For most small businesses, having a website is a necessity. But what's the proper tax treatment of the costs to develop a website? Unfortunately, the IRS hasn't yet released any official guidance on these costs. Therefore, you must extend the existing guidance on other subjects to the issue of website development costs. Depreciable Fixed Assets The cost of hardware needed to … [Read more...] about To Capitalize or Expense: How to Treat Website Costs for Tax Purposes
Taxes are a major consideration in mergers and acquisitions (M&As). The parties generally can structure a business purchase as either: 1. An asset purchase. The buyer can purchase all or some of the assets of the business. 2. A purchase of stock (or another ownership interest). The buyer can purchase the seller's … [Read more...] about How to Structure a Business Asset Purchase with Taxes in Mind
The IRS announced that it is waiving the estimated tax penalty for many taxpayers whose 2018 federal income tax withholding and estimated tax payments fell short of their total tax liability for the year. The IRS is generally waiving the penalty for any taxpayer who paid at least 85% of their total tax liability during the year through federal income tax withholding, quarterly estimated … [Read more...] about 2018 Tax Payments Fall Short? You May Be Eligible for Penalty Relief
Over the years, real estate has proven to be a lucrative investment for many households. And, in some parts of the country, current market values have surpassed levels seen prior to the 2008 financial crisis. If your principal residence has appreciated significantly in value, you may be subject to capital gains tax when it's sold. If your gain will be too big to be sheltered by the … [Read more...] about How to Combine Home Sale Gain Exclusion with a Like-Kind Exchange
Taking steps to defer your individual federal income tax bill is often a good idea. If you expect to be in the same tax bracket in future years, lowering this year's taxable income will postpone your tax bill and give you extra cash to work with until the bill comes due. If your tax rates turn out to be lower in future years, deferring taxable income into those future … [Read more...] about Can You Have Too Much Tax Deferral?
Unfortunately, the Tax Cuts and Jobs Act (TCJA) retains the individual Alternative Minimum Tax (AMT). But there's a silver lining: The AMT rules now reduce the odds that you'll owe the AMT for 2018 through 2025. Plus, even if you're still in the AMT zone, you'll probably owe less AMT than you did under the old rules. Why the AMT Hits Upper-Middle-Income Taxpayers Under prior law, many … [Read more...] about New Law Eases the Individual Alternative Minimum Tax
What are the advantages of a Deferred Sales Trust (DST)? The Deferred Sales Trust, or DST, provides a unique exit strategy for an appreciated business or piece of real property. A component of the DST is the use of an installment sale strategy to defer and manage the tax obligations that come with the sale of an appreciated asset. Some of the negative features of the traditional way an … [Read more...] about Is a Deferred Sales Trust Right for You?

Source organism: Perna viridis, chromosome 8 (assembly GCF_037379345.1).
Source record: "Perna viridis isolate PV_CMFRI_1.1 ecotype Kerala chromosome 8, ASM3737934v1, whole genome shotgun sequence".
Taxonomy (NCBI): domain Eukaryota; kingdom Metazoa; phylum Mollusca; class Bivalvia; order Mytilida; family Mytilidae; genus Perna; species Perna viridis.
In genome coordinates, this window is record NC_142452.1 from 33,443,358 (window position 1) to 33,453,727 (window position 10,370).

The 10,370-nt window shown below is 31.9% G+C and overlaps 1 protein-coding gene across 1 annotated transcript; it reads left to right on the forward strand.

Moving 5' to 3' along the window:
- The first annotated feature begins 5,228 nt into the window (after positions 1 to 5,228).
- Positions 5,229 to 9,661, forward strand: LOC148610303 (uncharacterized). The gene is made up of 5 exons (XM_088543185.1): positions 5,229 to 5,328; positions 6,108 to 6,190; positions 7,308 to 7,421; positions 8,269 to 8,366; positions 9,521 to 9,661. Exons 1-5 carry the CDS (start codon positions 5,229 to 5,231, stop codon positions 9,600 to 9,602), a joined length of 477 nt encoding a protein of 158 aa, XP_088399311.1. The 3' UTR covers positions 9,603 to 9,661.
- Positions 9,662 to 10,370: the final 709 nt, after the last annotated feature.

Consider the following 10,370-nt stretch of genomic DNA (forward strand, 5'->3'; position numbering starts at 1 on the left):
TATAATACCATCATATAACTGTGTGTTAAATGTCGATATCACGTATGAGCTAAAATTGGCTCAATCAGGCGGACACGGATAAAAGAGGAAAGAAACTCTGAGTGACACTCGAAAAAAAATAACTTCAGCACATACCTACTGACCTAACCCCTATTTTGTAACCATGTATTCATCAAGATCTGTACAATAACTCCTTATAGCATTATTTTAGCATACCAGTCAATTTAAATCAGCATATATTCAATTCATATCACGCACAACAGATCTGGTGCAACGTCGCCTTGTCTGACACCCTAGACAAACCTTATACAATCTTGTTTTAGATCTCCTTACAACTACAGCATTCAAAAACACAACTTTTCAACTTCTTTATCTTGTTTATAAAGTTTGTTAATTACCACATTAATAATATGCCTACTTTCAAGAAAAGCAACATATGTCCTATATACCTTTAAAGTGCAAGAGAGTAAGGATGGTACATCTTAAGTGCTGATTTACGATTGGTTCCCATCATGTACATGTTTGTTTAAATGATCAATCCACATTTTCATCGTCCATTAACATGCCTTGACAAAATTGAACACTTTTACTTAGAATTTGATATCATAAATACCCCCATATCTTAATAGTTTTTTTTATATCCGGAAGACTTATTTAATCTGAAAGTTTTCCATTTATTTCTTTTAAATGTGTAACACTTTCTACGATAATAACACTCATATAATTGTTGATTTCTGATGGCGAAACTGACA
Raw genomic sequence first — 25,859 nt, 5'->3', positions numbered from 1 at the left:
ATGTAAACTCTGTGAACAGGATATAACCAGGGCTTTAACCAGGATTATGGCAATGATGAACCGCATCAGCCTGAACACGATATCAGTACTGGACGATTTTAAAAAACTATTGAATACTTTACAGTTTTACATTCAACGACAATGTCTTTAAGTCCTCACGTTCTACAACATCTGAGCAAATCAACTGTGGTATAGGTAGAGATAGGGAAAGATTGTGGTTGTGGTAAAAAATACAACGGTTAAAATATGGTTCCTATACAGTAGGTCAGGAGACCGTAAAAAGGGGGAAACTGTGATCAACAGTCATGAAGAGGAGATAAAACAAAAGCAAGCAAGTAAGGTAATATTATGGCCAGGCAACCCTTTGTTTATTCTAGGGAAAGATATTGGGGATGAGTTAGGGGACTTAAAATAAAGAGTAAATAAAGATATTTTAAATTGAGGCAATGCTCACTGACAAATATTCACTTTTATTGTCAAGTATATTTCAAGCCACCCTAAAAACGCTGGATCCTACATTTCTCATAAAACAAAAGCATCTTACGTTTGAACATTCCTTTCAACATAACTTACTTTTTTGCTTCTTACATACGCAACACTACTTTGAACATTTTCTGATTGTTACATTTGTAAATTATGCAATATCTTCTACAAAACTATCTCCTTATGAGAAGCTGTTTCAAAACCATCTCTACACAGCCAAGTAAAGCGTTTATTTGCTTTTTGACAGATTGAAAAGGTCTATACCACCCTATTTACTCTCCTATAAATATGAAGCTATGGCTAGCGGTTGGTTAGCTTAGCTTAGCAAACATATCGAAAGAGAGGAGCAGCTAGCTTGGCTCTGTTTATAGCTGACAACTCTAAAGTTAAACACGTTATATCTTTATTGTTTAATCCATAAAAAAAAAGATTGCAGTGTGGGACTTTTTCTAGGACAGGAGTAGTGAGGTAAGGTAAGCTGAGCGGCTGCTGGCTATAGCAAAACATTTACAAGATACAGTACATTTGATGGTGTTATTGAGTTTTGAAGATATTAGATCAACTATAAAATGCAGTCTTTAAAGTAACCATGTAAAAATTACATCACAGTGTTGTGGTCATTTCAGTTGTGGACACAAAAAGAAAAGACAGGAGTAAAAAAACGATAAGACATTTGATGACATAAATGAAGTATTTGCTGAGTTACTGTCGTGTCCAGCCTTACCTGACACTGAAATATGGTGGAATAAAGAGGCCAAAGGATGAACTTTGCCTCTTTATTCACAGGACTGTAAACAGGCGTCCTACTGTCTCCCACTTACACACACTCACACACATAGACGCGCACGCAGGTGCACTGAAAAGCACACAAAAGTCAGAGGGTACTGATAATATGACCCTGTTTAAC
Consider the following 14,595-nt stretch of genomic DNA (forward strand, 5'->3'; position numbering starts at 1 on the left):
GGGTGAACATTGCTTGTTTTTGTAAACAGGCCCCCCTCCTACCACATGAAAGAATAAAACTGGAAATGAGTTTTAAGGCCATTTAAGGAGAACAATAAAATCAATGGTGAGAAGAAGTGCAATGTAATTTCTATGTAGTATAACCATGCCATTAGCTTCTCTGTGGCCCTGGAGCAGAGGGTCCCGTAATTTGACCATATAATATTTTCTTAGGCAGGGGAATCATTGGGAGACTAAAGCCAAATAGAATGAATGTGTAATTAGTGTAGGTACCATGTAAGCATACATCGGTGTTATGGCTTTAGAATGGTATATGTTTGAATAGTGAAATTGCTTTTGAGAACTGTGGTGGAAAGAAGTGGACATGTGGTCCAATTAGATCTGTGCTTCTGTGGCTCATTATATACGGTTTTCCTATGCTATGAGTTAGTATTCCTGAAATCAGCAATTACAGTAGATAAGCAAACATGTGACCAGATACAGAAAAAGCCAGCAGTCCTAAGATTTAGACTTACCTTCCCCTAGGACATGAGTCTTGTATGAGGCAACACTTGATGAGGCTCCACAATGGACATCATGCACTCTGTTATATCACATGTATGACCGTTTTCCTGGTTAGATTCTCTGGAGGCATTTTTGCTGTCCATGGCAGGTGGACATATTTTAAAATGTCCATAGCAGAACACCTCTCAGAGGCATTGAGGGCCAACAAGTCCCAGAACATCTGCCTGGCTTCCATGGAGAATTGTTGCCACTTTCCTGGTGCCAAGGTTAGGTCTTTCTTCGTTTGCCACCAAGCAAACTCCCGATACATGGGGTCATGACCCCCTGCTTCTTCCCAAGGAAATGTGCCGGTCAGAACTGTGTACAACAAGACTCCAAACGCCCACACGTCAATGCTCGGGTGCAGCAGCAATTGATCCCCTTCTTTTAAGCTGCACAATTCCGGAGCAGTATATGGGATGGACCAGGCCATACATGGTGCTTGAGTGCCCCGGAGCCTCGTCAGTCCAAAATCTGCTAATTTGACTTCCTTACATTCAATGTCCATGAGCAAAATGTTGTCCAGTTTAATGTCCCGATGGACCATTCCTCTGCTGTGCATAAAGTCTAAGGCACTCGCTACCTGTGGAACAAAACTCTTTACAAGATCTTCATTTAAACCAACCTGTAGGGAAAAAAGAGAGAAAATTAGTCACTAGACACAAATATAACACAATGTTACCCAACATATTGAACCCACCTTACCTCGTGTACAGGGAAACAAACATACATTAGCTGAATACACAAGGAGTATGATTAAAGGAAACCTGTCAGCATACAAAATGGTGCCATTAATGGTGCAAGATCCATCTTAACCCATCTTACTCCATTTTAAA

There are perfectly legal ways to defer capital gains tax and reduce your overall tax burden. Those of you who own highly appreciated assets such as homes, businesses, commercial and residential real estate, even high value collectibles, are often reluctant to sell that asset because of the capital gains tax and depreciation recapture costs associated with the sale. There are perfectly legal … [Read more...] about What are the Differences Between a Deferred Sales Trust (DST) and a Charitable Remainder Trust (CRT)?
As 2017 winds down, it's time to consider making some moves to lower your federal income tax bill and position yourself for tax savings in future years. This year, the big unknown factor is whether major tax reform proposals will be enacted. Even if all goes according to the GOP timeline, the changes generally won't take effect until next year at the earliest. So your 2017 return will follow the … [Read more...] about Keep Tax Reform Proposals in Mind When Making Last-Minute Year-End Moves
The IRS has announced that the annual gift tax exclusion is increasing next year due to inflation. After five years of being stuck at $14,000, the exclusion will be $15,000 per recipient for 2018 — its highest point ever. Section 529 Plans: Make Five Years of Gifts in a Year Normally, a gift made directly to a family member to pay for college education costs would be … [Read more...] about IRS Increases Annual Gift Tax Exclusion for 2018